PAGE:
Geography has been out of vogue among international relations scholars. Calder points to four reasons why: 1) the rise of international relations theory called for abstraction; 2) technological progress depreciated time and space; 3) globalization made room for “virtual states” like Singapore that had little in terms of physical mass yet much in influence; and 4) international fault lines for conflict became predictable after 1945 and so geographic fault lines became less interesting (p.26). But in the realm of energy, geography still matters. Air transport is not an economical option for resources such as oil and natural gas, so overland and maritime transport are favored. In Eurasia, overland transport is encouraged by the geographic closeness of the consumer and supplier, while maritime transport from the Persian Gulf to Northeast Asia must pass through sea channels deemed insecure. And of course the Central Asian energy producers are landlocked. There is logic underpinning it all.
Within this broad rubric of petrostates and insecure Asian energy consumers, Calder delves into specific ententes. Overall, Calder argues that these ententes are illustrative that “[t]hree powerful forces have been at work: elite fears of the instabilities created by ethnic diversity; fears of a rising fundamentalist threat; and the role of Russia as catalyst” (p.245). Russia’s role stems from its desire to stabilize its peripheral region by removing Western disruptive forces and increasing Moscow’s geopolitical influence by using energy relations.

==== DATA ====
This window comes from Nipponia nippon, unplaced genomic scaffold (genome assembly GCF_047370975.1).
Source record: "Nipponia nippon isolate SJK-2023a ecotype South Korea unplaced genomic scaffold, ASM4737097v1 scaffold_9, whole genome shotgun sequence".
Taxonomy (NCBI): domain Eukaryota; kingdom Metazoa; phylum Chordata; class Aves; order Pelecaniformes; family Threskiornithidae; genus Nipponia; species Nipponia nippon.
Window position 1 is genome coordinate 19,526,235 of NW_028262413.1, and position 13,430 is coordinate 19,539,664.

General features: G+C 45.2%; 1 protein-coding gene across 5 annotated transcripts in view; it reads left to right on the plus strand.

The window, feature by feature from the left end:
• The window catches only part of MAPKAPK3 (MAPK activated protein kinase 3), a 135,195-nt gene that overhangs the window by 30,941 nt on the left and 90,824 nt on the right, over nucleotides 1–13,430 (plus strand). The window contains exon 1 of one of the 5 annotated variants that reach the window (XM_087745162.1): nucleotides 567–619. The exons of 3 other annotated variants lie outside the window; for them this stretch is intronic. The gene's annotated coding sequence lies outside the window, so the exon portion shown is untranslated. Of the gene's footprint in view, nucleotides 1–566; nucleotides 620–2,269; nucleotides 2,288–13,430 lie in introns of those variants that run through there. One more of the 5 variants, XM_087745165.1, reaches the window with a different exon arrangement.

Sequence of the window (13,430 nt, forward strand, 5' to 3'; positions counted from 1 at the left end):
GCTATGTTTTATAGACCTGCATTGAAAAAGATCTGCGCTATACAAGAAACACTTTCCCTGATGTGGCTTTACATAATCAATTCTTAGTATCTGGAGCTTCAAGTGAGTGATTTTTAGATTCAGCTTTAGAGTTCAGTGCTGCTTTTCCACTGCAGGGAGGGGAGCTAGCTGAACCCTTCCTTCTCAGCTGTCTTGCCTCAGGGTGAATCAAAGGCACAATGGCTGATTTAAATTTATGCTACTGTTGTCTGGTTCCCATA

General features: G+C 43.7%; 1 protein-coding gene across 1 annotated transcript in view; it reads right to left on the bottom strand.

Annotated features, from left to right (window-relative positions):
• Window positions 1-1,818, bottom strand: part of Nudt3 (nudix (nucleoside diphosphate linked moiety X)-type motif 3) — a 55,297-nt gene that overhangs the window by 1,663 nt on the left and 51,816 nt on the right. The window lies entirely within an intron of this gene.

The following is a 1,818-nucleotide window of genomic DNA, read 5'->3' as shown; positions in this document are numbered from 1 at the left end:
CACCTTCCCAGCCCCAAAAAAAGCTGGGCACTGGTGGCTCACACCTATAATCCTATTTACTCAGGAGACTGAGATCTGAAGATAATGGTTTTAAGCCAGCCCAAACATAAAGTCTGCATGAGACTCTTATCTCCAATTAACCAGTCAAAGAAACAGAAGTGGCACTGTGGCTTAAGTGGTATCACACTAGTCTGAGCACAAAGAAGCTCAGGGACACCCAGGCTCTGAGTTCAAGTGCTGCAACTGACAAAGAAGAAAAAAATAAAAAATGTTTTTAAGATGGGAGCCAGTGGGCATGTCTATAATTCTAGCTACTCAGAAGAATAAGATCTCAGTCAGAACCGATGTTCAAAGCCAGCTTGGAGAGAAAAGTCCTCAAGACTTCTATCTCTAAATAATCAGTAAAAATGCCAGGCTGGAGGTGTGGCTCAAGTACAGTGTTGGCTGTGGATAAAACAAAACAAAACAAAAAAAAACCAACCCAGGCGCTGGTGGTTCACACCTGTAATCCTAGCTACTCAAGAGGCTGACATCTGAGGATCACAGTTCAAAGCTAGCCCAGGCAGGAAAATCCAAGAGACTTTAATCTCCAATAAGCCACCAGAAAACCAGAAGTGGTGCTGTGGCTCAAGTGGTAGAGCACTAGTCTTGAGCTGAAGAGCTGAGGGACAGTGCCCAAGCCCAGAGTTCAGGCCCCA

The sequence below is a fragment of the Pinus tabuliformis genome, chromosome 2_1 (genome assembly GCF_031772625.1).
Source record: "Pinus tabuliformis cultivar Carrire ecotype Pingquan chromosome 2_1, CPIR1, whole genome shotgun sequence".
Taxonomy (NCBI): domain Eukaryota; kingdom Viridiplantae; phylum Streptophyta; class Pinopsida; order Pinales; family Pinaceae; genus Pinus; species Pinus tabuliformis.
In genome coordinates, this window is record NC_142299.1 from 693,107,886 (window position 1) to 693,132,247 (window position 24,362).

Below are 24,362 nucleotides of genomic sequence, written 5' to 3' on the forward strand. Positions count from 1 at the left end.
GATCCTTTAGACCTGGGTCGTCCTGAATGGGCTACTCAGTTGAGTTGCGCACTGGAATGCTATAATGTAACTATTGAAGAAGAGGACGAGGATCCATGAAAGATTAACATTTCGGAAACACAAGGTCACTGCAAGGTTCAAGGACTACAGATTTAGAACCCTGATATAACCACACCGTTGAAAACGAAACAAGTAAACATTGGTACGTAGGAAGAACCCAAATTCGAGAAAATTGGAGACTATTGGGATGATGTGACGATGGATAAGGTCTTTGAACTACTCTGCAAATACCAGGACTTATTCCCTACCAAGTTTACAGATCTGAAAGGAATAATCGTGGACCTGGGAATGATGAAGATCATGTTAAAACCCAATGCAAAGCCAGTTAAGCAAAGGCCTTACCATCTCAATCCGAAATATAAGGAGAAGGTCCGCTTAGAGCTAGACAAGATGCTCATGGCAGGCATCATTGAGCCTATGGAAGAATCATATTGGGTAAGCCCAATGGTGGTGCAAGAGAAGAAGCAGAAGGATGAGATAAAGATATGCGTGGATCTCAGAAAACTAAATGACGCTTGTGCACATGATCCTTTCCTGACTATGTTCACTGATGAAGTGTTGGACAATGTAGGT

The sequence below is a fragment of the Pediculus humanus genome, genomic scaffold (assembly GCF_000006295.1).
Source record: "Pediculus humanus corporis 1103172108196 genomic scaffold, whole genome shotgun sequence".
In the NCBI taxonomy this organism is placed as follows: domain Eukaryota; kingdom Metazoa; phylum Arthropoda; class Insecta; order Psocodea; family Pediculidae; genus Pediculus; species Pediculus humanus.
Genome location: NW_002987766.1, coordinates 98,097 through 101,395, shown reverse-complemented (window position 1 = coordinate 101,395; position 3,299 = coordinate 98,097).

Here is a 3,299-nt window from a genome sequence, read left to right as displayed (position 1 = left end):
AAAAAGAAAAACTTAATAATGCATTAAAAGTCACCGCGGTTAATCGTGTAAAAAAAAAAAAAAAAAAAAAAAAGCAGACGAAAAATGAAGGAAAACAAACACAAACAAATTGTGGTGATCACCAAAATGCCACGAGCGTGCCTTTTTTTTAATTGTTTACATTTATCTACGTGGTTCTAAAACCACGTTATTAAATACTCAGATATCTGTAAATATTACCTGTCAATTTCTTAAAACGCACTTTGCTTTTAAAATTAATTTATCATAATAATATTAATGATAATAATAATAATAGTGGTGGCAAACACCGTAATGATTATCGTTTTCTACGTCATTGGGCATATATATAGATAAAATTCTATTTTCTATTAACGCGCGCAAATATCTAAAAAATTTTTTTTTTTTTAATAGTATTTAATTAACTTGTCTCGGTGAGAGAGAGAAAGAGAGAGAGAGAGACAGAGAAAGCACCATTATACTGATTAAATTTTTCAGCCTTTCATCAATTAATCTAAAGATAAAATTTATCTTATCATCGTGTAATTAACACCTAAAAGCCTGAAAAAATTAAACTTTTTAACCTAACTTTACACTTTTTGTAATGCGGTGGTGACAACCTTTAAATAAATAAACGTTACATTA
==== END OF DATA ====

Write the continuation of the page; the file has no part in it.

Calder discusses the strategic Russia-China-India triangle as an originally defensive posture against the United States, but also shares concerns about their domestic political stability. Iran also plays an important role in various ententes, particularly with Syria and North Korea, which Calder terms pariah ententes. China and Russia both have political and strategic investments in these three pariah states. Calder is quite comprehensive on the theme of ententes, including the Shanghai Cooperation Organization (SCO), Collective Security Treaty Organization (CSTO), “hydrocarbon ententes,” Persian Gulf ententes piping petroleum through Central Asia, and energy ententes with Russia.
Calder paints a worrisome picture for the United States and her allies. As continentalism continues to occur, the developed West is in danger of becoming marginalized, along with the post-WWII world order. U.S. national debt, anti-Americanism in the Middle East, Latin America, and Europe, and the rise of international IOUs from Washington all place the United States in a vulnerable position.